Last bodies at house in Gloucester identified: Dental records used to name victims

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The Independent Online
DETECTIVES yesterday named the last of the nine young women whose remains were dug up at 25 Cromwell Street in Gloucester.

They were Shirley Hubbard, 15, who vanished in Worcester in November 1974, and Therese Siegenthaler, 21, a sociology student from Trub in Switzerland, who disappeared in April 1974.

Police are now searching a field at Kempley, near Gloucester, and are expected to start excavations in another field after finishing digging operations at Cromwell Street, the home of Frederick West, 52, a builder, who is accused of nine murders. On Thursday he was remanded in custody when he appeared before Gloucester magistrates.

Detective Superintendent John Bennett, who heads the inquiry, said that none of the nine named by police had been formally identified. But the Gloucester coroner, David Gibbons, is to formally open an inquest next Thursday when he will hear evidence of identification.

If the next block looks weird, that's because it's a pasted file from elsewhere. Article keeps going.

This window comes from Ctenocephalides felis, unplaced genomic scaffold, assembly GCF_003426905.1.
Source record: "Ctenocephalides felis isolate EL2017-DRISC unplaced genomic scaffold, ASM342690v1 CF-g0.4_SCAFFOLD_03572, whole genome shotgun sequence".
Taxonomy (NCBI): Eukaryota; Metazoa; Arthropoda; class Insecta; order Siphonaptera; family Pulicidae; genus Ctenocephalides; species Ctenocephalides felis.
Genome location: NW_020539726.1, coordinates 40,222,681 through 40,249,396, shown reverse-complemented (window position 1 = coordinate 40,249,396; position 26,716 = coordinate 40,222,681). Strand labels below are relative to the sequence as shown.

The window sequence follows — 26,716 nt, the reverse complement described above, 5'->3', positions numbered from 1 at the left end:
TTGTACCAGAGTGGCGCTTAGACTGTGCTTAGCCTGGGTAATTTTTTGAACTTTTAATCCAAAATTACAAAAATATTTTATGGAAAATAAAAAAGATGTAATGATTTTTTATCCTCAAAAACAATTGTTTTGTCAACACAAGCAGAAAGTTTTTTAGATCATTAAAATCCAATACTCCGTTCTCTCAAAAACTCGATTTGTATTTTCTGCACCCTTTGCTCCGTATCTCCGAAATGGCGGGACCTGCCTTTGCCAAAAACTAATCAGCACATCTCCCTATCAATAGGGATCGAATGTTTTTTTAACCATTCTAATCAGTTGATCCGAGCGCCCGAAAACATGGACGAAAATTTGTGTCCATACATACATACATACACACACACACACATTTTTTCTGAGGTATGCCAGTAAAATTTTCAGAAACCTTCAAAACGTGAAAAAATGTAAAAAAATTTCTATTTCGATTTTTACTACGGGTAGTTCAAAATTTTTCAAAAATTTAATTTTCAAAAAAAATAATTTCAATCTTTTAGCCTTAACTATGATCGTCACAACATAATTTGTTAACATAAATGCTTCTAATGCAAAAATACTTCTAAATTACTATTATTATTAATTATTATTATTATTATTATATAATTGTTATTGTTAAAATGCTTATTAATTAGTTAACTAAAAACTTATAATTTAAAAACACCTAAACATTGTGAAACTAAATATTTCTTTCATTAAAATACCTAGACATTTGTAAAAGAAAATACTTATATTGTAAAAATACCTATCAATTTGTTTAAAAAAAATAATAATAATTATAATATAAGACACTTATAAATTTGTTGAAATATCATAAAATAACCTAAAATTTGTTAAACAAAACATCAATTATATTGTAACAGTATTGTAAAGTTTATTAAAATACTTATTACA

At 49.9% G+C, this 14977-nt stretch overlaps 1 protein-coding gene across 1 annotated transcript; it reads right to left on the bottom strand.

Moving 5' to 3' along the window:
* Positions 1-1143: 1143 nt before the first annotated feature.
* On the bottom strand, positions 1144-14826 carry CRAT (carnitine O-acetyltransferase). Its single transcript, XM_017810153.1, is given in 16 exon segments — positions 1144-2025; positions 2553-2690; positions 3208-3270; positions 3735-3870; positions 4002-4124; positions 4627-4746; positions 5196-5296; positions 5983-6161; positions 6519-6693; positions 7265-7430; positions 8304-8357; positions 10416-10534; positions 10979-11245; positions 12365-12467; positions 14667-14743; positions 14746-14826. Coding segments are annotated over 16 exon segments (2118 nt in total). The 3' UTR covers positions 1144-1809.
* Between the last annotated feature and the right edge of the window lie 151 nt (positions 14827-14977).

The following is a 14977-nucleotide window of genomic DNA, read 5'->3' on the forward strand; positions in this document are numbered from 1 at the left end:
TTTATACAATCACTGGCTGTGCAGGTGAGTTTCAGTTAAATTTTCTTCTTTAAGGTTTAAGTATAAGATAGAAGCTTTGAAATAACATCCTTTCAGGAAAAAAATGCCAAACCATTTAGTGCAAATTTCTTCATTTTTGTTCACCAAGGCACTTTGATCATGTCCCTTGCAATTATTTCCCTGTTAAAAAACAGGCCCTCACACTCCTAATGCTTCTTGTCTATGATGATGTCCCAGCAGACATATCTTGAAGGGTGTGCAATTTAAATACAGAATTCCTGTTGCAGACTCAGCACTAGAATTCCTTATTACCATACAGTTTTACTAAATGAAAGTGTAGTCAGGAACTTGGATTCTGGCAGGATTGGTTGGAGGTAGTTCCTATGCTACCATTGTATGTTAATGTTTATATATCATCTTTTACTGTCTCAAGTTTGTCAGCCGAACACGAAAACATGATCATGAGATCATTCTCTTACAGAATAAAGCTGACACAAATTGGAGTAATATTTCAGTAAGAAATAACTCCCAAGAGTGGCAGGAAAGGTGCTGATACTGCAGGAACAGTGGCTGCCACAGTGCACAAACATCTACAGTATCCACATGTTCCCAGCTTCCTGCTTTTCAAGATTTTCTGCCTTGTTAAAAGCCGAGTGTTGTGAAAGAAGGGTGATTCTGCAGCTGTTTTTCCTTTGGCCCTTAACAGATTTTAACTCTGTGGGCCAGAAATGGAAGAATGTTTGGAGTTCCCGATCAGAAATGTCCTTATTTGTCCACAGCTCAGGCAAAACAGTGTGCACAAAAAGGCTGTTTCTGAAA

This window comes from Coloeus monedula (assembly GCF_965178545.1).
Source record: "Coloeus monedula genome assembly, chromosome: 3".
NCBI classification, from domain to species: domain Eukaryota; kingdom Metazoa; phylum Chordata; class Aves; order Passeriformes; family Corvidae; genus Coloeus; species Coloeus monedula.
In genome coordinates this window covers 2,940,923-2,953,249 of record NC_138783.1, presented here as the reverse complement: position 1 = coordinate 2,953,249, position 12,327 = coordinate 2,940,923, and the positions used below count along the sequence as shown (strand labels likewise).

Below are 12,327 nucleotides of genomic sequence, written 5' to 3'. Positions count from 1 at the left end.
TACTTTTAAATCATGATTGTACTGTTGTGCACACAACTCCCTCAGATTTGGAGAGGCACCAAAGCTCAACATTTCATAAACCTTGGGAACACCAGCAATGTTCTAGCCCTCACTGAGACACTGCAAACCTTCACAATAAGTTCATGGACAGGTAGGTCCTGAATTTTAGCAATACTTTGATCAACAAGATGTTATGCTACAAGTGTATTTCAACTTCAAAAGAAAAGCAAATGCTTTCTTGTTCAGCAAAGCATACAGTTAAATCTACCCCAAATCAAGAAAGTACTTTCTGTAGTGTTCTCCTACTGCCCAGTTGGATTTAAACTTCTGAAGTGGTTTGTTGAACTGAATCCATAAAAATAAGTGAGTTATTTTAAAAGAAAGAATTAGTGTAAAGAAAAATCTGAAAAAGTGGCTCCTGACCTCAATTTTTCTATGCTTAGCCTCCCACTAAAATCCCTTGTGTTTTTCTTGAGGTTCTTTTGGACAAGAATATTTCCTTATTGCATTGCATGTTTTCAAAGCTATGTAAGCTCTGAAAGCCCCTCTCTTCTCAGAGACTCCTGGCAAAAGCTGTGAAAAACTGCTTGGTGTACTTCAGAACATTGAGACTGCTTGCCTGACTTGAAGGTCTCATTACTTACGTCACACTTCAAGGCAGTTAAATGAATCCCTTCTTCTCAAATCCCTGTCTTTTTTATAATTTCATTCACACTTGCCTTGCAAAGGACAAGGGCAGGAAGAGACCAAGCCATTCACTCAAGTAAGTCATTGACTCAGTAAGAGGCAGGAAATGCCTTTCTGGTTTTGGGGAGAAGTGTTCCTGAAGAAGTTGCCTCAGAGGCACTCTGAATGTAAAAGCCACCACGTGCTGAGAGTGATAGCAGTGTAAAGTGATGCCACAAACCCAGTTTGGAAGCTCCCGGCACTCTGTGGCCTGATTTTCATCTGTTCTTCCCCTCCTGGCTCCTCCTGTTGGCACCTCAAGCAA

It is understood that the nine women, allegedly murdered over a 20-year period, were able to be named due to examination of dental records.

Shirley Hubbard was born Shirley Lloyd on 26 June 1959. She was later fostered and, in 1972, decided she wanted to change her name, although this was never formalised by deed poll.

At the time of her disappearance she was working at Debenhams in Worcester on a work-experience assignment from Droitwich High School. She left work on Friday, 14 November 1974, apparently to return to her home, but was never seen again.

Therese Siegenthaler was born in Trub on 27 November, 1952. She was studying at the Woolwich College of Further Education while living at Caterham Road in Lewisham, south London.

Therese left her home on 15 April 1974 to spend Easter in Ireland. She apparently intended travelling via Holyhead but never arrived at her destination.

Mr Bennett said that police had been in contact with relatives of the women.

He added that the digging at the Cromwell Street house - now in its sixth week - was drawing to a close. The teams still needed to look at areas of the ground floor, and a rear extension would be demolished in order to complete the search, he said.

(Photographs omitted)